This book offers the best account I have read of how we reached this point. Its slightly flat academic style hides a wealth of insights worthy of the greatest writers about democracy. It is not all doom and gloom. Fukuyama retains faith in the capacity of smart leaders to find a path out of the cave. He insists that geography is not destiny and history is not fate. Countries continue to do well or badly according to the political choices they make. Costa Rica is a relative success story because during the 20th century its politicians got the big decisions right. Argentina has squandered many of its advantages because its politicians got them wrong. All this takes time to play out, however. Even the US needed the best part of a century to get its house in order. And time may no longer be on anyone’s side.
The pace of technological change along with rising ecological risks means that the shocks will keep coming, though it’s far from clear that states will acquire the capacity to deal with them. Twenty-first-century wars – such as the one against Isis that is just getting going – are increasingly bitty and piecemeal, fought at one remove by drones and proxy armies. They are as likely to erode government authority as to enhance it. The politics of complaint is on the rise almost everywhere. In a coda to the 1989 essay that made him an intellectual superstar, Fukuyama wrote that “the end of history will be a very sad time”. He was more right than he knew.
David Runciman is professor of politics at Cambridge university and author of ‘The Confidence Trap: A History of Democracy in Crisis from World War I to the Present’ (Princeton)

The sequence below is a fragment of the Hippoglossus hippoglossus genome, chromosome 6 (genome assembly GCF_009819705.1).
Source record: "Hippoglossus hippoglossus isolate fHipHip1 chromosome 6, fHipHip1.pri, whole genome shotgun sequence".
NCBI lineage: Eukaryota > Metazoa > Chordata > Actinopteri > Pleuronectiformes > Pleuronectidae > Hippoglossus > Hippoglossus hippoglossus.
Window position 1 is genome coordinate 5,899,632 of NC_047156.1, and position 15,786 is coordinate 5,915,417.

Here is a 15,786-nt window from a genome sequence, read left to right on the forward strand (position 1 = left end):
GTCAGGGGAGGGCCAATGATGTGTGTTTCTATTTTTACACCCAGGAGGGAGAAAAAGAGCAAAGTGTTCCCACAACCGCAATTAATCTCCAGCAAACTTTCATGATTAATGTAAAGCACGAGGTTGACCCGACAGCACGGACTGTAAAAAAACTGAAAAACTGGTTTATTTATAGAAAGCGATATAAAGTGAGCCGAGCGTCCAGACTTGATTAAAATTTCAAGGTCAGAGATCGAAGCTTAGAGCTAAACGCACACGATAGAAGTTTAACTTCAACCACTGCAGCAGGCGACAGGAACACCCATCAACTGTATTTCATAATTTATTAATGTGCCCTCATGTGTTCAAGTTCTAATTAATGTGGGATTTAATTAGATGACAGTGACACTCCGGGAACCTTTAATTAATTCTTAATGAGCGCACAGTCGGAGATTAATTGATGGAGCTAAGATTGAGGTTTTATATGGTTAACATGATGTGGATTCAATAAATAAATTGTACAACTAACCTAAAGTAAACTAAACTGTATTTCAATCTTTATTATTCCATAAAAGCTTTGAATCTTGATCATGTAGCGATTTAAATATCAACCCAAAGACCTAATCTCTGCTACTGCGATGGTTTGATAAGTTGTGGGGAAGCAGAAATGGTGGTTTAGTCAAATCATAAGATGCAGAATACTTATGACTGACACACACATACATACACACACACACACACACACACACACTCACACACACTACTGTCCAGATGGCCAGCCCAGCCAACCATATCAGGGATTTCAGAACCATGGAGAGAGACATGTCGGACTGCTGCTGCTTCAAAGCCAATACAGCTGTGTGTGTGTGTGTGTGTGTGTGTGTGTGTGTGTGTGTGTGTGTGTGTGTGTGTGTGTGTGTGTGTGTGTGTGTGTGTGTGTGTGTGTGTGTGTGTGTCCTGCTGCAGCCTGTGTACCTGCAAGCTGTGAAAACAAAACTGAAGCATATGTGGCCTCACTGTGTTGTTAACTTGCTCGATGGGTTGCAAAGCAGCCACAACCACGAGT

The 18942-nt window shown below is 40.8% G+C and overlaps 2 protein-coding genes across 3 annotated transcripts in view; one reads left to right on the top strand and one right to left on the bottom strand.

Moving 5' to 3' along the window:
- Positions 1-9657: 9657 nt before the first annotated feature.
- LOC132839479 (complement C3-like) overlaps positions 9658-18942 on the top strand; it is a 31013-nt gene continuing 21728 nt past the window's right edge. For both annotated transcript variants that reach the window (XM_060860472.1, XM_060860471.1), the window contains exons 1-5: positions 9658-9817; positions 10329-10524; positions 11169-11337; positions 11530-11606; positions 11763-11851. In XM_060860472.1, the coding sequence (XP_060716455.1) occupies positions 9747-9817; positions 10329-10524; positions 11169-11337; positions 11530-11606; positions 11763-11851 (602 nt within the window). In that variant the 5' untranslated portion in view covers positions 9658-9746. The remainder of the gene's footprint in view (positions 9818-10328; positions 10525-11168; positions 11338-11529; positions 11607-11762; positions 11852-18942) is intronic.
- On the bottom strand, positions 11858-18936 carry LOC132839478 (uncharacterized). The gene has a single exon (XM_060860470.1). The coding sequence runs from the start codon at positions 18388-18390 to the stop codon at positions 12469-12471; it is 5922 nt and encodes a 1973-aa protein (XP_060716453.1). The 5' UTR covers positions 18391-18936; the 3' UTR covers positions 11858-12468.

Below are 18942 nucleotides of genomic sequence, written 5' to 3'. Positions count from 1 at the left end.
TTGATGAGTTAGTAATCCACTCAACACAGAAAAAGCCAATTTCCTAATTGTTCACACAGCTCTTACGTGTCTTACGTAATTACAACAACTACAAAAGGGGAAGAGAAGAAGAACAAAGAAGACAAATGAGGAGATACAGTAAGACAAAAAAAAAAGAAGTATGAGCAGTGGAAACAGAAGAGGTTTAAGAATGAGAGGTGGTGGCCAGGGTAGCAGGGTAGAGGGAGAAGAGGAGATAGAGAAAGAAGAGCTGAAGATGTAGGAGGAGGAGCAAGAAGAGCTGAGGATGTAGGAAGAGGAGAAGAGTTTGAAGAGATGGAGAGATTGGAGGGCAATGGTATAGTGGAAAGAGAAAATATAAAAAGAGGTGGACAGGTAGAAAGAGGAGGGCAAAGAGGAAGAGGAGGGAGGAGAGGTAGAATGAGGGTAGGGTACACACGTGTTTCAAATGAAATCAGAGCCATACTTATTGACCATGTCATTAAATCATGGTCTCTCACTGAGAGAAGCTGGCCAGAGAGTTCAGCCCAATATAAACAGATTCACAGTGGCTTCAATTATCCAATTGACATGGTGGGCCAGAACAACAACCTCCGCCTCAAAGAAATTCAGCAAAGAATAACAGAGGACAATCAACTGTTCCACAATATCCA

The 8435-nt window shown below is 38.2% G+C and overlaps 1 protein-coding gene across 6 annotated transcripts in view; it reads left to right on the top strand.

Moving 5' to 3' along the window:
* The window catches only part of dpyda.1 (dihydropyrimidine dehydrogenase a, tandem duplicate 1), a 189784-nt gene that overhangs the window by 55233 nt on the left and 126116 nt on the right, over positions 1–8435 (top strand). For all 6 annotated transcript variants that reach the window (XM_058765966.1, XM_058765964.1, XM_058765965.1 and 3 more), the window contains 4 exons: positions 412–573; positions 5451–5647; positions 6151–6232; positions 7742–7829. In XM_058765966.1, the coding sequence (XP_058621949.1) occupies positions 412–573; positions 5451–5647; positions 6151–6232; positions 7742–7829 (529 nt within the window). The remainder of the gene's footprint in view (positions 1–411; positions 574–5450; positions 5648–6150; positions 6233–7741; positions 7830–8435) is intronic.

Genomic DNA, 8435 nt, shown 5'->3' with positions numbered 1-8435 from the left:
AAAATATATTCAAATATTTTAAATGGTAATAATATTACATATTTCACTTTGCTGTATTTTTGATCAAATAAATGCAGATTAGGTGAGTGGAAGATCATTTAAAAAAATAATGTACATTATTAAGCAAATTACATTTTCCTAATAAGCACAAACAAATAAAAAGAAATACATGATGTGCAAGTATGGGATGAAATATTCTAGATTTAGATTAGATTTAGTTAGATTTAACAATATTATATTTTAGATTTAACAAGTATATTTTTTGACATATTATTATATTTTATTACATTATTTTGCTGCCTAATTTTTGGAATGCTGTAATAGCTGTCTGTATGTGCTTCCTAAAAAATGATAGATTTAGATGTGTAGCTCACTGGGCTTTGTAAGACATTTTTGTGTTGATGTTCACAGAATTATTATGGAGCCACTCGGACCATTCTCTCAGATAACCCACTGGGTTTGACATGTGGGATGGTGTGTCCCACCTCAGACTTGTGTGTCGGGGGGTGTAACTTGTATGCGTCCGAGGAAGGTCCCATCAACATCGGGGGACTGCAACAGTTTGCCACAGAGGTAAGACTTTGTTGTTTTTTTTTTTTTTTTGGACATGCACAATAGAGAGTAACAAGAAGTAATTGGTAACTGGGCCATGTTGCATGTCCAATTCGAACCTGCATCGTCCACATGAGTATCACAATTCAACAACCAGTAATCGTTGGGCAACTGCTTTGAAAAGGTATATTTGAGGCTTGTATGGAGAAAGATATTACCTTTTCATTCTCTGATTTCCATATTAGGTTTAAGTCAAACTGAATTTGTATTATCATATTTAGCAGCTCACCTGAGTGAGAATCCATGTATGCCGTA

Photograph: Reuters

014年 10月 18日 12:03



果不是“時間簡史”(A Brief History of Time)這個詞已經被人用作書籍標題的話,它或許可以用來描述法蘭西斯•福山(Francis Fukuyama)最新作品《政治秩序與政治衰敗》(Political Order and Political Decay)及其前篇《政治秩序的起源》(The Origins of Political Order)。這兩本書橫跨了很漫長的有記錄歷史(以及有記錄之前的歷史),挖掘了一些有關“社會組織起來的基礎規則”的教訓,福山希望以此為其導師塞繆爾•亨廷頓(Samuel Huntington)在1968年出版的政治社會學經典著作《變化社會中的政治秩序》(Political Order in Changing Societies)提供補充。

《政治秩序的起源》談論了直到拿破侖1806年在耶拿凱旋的全部人類歷史,而《政治秩序與政治衰敗》這本新書的內容則更加適度地局限在了自那之后直至現在這個時間段內。這個時間上的劃分標志著一套特定政治制度——現代國家、法治和負責制政府——發展(速度越來越快)成為全球社會政治組織主要模型這一時期的開始。福山意簡言賅地把這一全球歷史進程總結為“到達丹麥”(getting to Denmark)。









(本文作者David Polansky是多倫多大學研究政治學的一名博士生。)



Francis Fukuyama 2013
(德國之聲中文網)在四分之一世紀前出版的《歷史的終結與最後一人》(The End of History and the Last Man)一著中,福山(Francis Fukuyama)教授論證說,西方自由民主制的成功標誌著社會文明演進的終點。日前在接受德國之聲駐華盛頓記者採訪時,這位斯坦福大學政治學家指出,地緣政治雖是一種穩定現象,但從長遠角度看,他依然認為,只有一種關於全球公民的重要組織理念真正具備全球意義。這一理念便是自由民主制。
Francis Fukuyama 2011
問:福山教授,您1989年出版了著名的《歷史的終結與最後一人》一書。25年前,曾有不少批評者說,“ 這傢伙是錯了” 。您是否覺得,自己被誤解了,或者,您現在願意承認說,好吧,我當時是錯了” 
嗯,我認為,俄羅斯 沒有朝向一個真正的自由民主制發展,而且,它有領土野心,就地緣政治而言,它尚未消隱。但是,終極而言,我想,俄羅斯的體係是一種非常虛弱的體系。它完全取決於很高的能源代價。即使是在俄羅斯國內,我想,它也未被完全承認為是一個合法政府。所以,我想,它不構成一個真正的競爭者。
Russische Panzer auf der Krim
USA Kapitol in Washington Sitz des Kongresses
如果談到有效體制和有效政府,您怎麼看您自己的國家— 美國?
Russland Flagge neben Kreml-Kirche
我想,我們將迎來艱難的時代,俄羅斯和中國都將 擴張不過,我的確認為,那隻是一個短暫的現象,從長遠觀點看,只有一種真正重要的組織理念,那就是:市場經濟條件下的民主制的理念。所以,從長遠觀點出發,我依然樂觀。
採訪記者:Gero Schliess 編譯:凝煉